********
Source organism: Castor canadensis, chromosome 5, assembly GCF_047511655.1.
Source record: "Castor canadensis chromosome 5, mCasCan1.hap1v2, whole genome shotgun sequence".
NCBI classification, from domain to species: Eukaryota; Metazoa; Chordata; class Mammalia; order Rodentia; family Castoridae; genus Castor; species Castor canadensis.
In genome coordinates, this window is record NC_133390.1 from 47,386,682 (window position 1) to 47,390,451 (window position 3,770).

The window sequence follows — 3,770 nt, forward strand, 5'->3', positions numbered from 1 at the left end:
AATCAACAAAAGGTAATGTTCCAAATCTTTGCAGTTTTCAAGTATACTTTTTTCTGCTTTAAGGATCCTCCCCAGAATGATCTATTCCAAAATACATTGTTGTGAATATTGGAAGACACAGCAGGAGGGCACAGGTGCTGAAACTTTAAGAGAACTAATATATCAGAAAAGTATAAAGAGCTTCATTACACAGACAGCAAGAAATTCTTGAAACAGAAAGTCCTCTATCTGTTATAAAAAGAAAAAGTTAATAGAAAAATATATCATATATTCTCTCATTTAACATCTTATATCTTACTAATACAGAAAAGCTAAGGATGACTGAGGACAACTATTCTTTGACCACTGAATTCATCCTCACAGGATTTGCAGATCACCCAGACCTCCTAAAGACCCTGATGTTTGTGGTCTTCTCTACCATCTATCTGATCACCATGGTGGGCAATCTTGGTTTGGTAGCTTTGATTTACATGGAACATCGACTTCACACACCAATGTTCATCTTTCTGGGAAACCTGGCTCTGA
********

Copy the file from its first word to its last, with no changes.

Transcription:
Source organism: Castor canadensis, chromosome 5, assembly GCF_047511655.1.
Source record: "Castor canadensis chromosome 5, mCasCan1.hap1v2, whole genome shotgun sequence".
NCBI classification, from domain to species: Eukaryota; Metazoa; Chordata; class Mammalia; order Rodentia; family Castoridae; genus Castor; species Castor canadensis.
In genome coordinates, this window is record NC_133390.1 from 47,386,682 (window position 1) to 47,390,451 (window position 3,770).

The window sequence follows — 3,770 nt, forward strand, 5'->3', positions numbered from 1 at the left end:
AATCAACAAAAGGTAATGTTCCAAATCTTTGCAGTTTTCAAGTATACTTTTTTCTGCTTTAAGGATCCTCCCCAGAATGATCTATTCCAAAATACATTGTTGTGAATATTGGAAGACACAGCAGGAGGGCACAGGTGCTGAAACTTTAAGAGAACTAATATATCAGAAAAGTATAAAGAGCTTCATTACACAGACAGCAAGAAATTCTTGAAACAGAAAGTCCTCTATCTGTTATAAAAAGAAAAAGTTAATAGAAAAATATATCATATATTCTCTCATTTAACATCTTATATCTTACTAATACAGAAAAGCTAAGGATGACTGAGGACAACTATTCTTTGACCACTGAATTCATCCTCACAGGATTTGCAGATCACCCAGACCTCCTAAAGACCCTGATGTTTGTGGTCTTCTCTACCATCTATCTGATCACCATGGTGGGCAATCTTGGTTTGGTAGCTTTGATTTACATGGAACATCGACTTCACACACCAATGTTCATCTTTCTGGGAAACCTGGCTCTGA